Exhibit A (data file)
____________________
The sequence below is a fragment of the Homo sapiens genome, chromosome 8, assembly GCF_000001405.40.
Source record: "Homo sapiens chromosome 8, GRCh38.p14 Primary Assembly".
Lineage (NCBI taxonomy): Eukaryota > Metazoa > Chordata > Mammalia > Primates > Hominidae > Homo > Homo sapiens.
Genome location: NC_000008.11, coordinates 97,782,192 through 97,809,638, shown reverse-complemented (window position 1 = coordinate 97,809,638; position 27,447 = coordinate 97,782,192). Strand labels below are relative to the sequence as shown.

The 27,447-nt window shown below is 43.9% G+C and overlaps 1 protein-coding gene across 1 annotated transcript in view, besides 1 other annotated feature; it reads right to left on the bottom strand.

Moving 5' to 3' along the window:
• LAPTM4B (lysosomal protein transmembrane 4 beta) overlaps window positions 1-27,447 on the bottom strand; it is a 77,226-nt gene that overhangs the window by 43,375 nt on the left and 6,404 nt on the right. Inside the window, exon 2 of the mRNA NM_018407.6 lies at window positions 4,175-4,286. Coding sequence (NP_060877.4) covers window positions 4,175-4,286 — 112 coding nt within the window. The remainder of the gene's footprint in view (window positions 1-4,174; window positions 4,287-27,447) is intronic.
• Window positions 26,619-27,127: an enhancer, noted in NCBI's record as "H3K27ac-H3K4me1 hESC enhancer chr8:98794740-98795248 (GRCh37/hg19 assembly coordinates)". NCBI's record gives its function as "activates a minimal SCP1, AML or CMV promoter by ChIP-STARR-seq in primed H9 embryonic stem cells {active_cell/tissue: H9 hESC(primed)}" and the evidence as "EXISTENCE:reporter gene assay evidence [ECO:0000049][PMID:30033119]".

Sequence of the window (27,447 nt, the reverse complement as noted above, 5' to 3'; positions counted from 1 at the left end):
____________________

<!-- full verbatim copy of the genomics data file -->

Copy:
The sequence below is a fragment of the Homo sapiens genome, chromosome 8, assembly GCF_000001405.40.
Source record: "Homo sapiens chromosome 8, GRCh38.p14 Primary Assembly".
Lineage (NCBI taxonomy): Eukaryota > Metazoa > Chordata > Mammalia > Primates > Hominidae > Homo > Homo sapiens.
Genome location: NC_000008.11, coordinates 97,782,192 through 97,809,638, shown reverse-complemented (window position 1 = coordinate 97,809,638; position 27,447 = coordinate 97,782,192). Strand labels below are relative to the sequence as shown.

The 27,447-nt window shown below is 43.9% G+C and overlaps 1 protein-coding gene across 1 annotated transcript in view, besides 1 other annotated feature; it reads right to left on the bottom strand.

Moving 5' to 3' along the window:
• LAPTM4B (lysosomal protein transmembrane 4 beta) overlaps window positions 1-27,447 on the bottom strand; it is a 77,226-nt gene that overhangs the window by 43,375 nt on the left and 6,404 nt on the right. Inside the window, exon 2 of the mRNA NM_018407.6 lies at window positions 4,175-4,286. Coding sequence (NP_060877.4) covers window positions 4,175-4,286 — 112 coding nt within the window. The remainder of the gene's footprint in view (window positions 1-4,174; window positions 4,287-27,447) is intronic.
• Window positions 26,619-27,127: an enhancer, noted in NCBI's record as "H3K27ac-H3K4me1 hESC enhancer chr8:98794740-98795248 (GRCh37/hg19 assembly coordinates)". NCBI's record gives its function as "activates a minimal SCP1, AML or CMV promoter by ChIP-STARR-seq in primed H9 embryonic stem cells {active_cell/tissue: H9 hESC(primed)}" and the evidence as "EXISTENCE:reporter gene assay evidence [ECO:0000049][PMID:30033119]".

Sequence of the window (27,447 nt, the reverse complement as noted above, 5' to 3'; positions counted from 1 at the left end):